Absolutely not, it will take another century. In human cells, perhaps several hundred thousands of these non-coding RNAs exist, which compares to only 20’000 messenger RNA genes. Therefore, there are a lot more different non-coding RNAs than messenger RNAs. The first question to ask is: How many of these are even functional? Some of them could be just transcriptional noise in the cell, the improper making of RNA or transcribed junk DNA that remains without function. Yes, for some of them that could be true. For other ones, it may just be the act of making the RNA in a specific region of the chromosome that helps other genes in that neighborhood to stay active; so the particular RNA itself is not important, but rather the act of making it there. Then there are those cases where the RNA product of these junk regions is not junk but it is doing something exciting, important, and maybe even medically relevant for human health. Therefore, those are the ones that people are trying to discover and focus on. We are in very early times of researching this, so it is best to be open-minded.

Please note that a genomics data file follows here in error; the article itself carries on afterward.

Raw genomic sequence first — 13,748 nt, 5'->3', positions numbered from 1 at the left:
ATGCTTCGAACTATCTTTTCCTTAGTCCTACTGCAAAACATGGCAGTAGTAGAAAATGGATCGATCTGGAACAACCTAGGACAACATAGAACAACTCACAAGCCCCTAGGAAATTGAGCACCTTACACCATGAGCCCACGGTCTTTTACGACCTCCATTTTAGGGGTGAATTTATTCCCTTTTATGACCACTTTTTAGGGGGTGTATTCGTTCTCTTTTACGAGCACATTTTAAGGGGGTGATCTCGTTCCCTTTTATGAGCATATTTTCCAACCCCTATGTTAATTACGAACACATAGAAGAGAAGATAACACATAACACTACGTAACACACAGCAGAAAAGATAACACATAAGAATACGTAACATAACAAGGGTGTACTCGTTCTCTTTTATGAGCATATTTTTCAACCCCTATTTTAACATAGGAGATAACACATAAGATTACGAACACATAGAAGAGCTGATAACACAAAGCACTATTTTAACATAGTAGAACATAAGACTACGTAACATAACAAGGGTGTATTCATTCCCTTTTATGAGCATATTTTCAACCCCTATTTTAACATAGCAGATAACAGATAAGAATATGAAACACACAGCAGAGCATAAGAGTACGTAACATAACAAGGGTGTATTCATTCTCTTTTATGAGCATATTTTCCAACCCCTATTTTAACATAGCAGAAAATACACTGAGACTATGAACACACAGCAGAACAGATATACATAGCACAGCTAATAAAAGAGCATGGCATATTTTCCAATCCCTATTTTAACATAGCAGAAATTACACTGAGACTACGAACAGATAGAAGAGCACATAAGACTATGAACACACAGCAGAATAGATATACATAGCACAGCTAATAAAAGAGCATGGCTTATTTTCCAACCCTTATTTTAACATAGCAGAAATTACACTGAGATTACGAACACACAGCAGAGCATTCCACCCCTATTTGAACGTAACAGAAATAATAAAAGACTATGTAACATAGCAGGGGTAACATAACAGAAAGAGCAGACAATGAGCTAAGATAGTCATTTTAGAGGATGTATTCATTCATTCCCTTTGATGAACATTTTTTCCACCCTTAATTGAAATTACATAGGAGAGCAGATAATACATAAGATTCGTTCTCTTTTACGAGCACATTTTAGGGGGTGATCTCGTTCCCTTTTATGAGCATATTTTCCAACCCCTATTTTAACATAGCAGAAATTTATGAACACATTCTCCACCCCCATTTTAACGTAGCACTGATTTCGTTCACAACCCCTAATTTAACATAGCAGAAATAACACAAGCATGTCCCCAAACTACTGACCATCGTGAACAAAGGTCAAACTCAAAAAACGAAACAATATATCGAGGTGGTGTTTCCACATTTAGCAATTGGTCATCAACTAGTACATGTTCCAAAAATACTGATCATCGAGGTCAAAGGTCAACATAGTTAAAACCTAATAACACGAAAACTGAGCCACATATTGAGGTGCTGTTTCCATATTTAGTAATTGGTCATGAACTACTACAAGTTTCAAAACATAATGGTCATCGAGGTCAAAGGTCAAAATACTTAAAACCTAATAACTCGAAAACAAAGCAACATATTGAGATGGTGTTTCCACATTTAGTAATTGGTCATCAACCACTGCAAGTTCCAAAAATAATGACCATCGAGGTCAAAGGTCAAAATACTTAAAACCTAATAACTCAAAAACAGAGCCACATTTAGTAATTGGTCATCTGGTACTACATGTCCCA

“ That RNA was at the origin of life is hard to prove, because it is a historical question rather than a scientific question.”
Has the RNA world hypothesis now been proven?
No, that RNA was at the origin of life is hard to prove, because it is a historical question rather than a scientific question. Even if a scientist could show that you could make life from RNA today in the test tube, this would still not prove that this is how it happened.
It is hard to think of a way how you would prove it since in contrast to dinosaurs and trilobites, these RNA molecules do not leave fossil evidence. We can come up with reasonable stories, which make sense, but that does not prove that they are correct.
How did the new gene editing technologies change the field of RNA biology?
CRISPR is very easily used in human cells grown in culture and can as well be used to make mice that have precise changes in their chromosomes. This is a godsend for the RNA community because we can prevent one of these non-coding RNA from being made quite quickly and see whether that has any consequences. In many cases, researchers have found that the RNA does have a function since you see a phenotype if you knock out the RNA. Often protein coding genes stop working if you prevent the neighboring non-coding RNA from being produced. Some of these protein-coding genes are medically really important since they are involved in heart development and disease. The majority of these non-coding RNAs are involved in enhancer and promoter regions, while others work at a greater distance, and so for those, it may not be so obvious to elucidate their mechanism of action